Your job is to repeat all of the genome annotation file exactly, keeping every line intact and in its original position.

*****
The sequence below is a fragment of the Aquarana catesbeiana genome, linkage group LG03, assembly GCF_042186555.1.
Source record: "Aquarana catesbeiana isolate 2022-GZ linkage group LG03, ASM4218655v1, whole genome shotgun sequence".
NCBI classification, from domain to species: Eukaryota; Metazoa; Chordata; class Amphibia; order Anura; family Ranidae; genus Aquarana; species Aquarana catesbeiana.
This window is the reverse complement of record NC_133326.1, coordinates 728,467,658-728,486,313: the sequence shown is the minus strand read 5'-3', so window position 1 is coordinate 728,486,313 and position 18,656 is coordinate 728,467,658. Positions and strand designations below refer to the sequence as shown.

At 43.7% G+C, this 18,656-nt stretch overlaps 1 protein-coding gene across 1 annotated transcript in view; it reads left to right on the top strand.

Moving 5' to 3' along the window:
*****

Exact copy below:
The sequence below is a fragment of the Aquarana catesbeiana genome, linkage group LG03, assembly GCF_042186555.1.
Source record: "Aquarana catesbeiana isolate 2022-GZ linkage group LG03, ASM4218655v1, whole genome shotgun sequence".
NCBI classification, from domain to species: Eukaryota; Metazoa; Chordata; class Amphibia; order Anura; family Ranidae; genus Aquarana; species Aquarana catesbeiana.
This window is the reverse complement of record NC_133326.1, coordinates 728,467,658-728,486,313: the sequence shown is the minus strand read 5'-3', so window position 1 is coordinate 728,486,313 and position 18,656 is coordinate 728,467,658. Positions and strand designations below refer to the sequence as shown.

At 43.7% G+C, this 18,656-nt stretch overlaps 1 protein-coding gene across 1 annotated transcript in view; it reads left to right on the top strand.

Moving 5' to 3' along the window: